We the Animals
By Justin Torres
Houghton Mifflin Harcourt, Mariner Books, 2012
I was swept away by the brevity of this book and the powerfully rendered language.
Three brothers grow up hungry and poor in a small town in upstate New York. Their parents had their first son at ages 14 and 16 and took the bus to Texas to get married, because 14-year olds could not marry in New York State. But although their parents love each other, they do not get along. The father is violent and the mother dependent, to cope the boys create fantastical worlds of their own. This is a classic coming of age story, told from the POV of the youngest son as he grows from about age 7 to 17. The book sets itself apart with its razor sharp language and poetic chapters that reminded me of Sandra Cisneros’ The House on Mango Street.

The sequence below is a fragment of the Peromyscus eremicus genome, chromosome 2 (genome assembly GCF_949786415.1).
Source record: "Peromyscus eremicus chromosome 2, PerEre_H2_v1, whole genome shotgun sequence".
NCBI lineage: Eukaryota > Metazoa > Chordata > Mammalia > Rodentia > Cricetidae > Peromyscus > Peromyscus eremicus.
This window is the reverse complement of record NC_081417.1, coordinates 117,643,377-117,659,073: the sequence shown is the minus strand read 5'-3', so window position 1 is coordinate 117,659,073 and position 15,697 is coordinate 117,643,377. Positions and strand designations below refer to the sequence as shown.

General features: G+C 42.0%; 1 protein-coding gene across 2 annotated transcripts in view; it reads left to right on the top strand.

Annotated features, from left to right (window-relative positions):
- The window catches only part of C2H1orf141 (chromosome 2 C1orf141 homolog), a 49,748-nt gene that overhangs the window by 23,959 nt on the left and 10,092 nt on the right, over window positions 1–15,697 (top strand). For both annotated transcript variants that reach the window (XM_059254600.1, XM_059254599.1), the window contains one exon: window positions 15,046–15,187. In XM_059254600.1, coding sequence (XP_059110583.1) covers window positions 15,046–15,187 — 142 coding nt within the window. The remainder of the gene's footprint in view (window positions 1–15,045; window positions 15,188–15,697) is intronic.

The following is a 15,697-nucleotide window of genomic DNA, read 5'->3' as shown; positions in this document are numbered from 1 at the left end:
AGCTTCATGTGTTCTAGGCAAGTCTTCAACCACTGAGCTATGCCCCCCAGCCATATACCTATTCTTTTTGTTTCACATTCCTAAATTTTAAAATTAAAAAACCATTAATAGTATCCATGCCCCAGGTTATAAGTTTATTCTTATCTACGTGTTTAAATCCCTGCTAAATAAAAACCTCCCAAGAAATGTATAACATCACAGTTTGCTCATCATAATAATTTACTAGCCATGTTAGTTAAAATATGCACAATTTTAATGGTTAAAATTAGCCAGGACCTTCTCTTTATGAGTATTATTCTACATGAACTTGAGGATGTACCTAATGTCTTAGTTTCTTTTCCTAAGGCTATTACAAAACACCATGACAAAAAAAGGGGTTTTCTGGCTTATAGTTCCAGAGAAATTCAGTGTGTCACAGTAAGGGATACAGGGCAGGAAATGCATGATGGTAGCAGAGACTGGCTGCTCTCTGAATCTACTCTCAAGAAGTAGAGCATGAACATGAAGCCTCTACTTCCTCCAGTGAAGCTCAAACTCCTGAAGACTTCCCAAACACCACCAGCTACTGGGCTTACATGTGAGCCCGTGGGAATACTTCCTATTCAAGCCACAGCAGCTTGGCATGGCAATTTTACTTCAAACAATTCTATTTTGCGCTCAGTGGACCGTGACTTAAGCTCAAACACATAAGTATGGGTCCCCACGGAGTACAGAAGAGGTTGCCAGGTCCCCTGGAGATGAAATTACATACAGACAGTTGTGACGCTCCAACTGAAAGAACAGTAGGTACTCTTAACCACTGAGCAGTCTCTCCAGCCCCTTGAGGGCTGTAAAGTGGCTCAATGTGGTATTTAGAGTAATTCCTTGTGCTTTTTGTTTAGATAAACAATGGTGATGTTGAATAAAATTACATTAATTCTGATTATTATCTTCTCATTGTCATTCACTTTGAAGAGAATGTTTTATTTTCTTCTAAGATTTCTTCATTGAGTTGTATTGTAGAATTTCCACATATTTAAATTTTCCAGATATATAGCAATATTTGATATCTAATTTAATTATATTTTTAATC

This book was greeted with universal acclaim when it came out in 2011. If you didn’t pick it up at the time, I highly recommend it. It’s a spare book that will send a chill up your spine.
Torres recently finished a year-long fellowship at Radcliffe.
I bought this book at Powell’s, during a recent trip to Portland, OR.